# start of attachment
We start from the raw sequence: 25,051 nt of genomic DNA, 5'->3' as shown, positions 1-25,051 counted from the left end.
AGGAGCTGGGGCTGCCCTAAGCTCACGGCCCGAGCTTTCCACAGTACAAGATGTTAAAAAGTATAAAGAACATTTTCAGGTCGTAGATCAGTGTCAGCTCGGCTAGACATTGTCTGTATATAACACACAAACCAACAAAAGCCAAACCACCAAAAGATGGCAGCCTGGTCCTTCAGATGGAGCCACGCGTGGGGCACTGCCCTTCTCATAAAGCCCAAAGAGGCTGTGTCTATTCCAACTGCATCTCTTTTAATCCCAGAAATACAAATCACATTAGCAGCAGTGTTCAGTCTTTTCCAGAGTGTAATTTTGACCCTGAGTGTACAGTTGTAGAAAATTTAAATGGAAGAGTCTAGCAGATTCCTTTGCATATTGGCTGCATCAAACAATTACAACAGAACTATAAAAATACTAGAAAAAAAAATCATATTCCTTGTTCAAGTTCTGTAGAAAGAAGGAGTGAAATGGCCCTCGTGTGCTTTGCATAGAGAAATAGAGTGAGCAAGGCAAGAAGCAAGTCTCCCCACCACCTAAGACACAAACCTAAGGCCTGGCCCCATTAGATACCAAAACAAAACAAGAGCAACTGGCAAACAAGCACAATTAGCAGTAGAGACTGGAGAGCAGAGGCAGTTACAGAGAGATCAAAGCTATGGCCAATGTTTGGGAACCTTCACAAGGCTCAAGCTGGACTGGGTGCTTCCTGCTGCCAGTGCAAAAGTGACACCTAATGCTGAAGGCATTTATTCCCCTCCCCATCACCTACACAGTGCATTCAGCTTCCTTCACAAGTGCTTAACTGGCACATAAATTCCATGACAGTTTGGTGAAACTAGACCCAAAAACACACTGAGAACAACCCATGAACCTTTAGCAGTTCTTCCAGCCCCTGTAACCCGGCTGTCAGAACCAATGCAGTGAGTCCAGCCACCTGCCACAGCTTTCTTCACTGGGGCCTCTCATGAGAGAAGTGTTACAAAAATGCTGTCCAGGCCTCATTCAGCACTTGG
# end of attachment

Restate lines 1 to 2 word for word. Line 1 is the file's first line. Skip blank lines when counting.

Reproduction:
We start from the raw sequence: 25,051 nt of genomic DNA, 5'->3' as shown, positions 1-25,051 counted from the left end.
AGGAGCTGGGGCTGCCCTAAGCTCACGGCCCGAGCTTTCCACAGTACAAGATGTTAAAAAGTATAAAGAACATTTTCAGGTCGTAGATCAGTGTCAGCTCGGCTAGACATTGTCTGTATATAACACACAAACCAACAAAAGCCAAACCACCAAAAGATGGCAGCCTGGTCCTTCAGATGGAGCCACGCGTGGGGCACTGCCCTTCTCATAAAGCCCAAAGAGGCTGTGTCTATTCCAACTGCATCTCTTTTAATCCCAGAAATACAAATCACATTAGCAGCAGTGTTCAGTCTTTTCCAGAGTGTAATTTTGACCCTGAGTGTACAGTTGTAGAAAATTTAAATGGAAGAGTCTAGCAGATTCCTTTGCATATTGGCTGCATCAAACAATTACAACAGAACTATAAAAATACTAGAAAAAAAAATCATATTCCTTGTTCAAGTTCTGTAGAAAGAAGGAGTGAAATGGCCCTCGTGTGCTTTGCATAGAGAAATAGAGTGAGCAAGGCAAGAAGCAAGTCTCCCCACCACCTAAGACACAAACCTAAGGCCTGGCCCCATTAGATACCAAAACAAAACAAGAGCAACTGGCAAACAAGCACAATTAGCAGTAGAGACTGGAGAGCAGAGGCAGTTACAGAGAGATCAAAGCTATGGCCAATGTTTGGGAACCTTCACAAGGCTCAAGCTGGACTGGGTGCTTCCTGCTGCCAGTGCAAAAGTGACACCTAATGCTGAAGGCATTTATTCCCCTCCCCATCACCTACACAGTGCATTCAGCTTCCTTCACAAGTGCTTAACTGGCACATAAATTCCATGACAGTTTGGTGAAACTAGACCCAAAAACACACTGAGAACAACCCATGAACCTTTAGCAGTTCTTCCAGCCCCTGTAACCCGGCTGTCAGAACCAATGCAGTGAGTCCAGCCACCTGCCACAGCTTTCTTCACTGGGGCCTCTCATGAGAGAAGTGTTACAAAAATGCTGTCCAGGCCTCATTCAGCACTTGG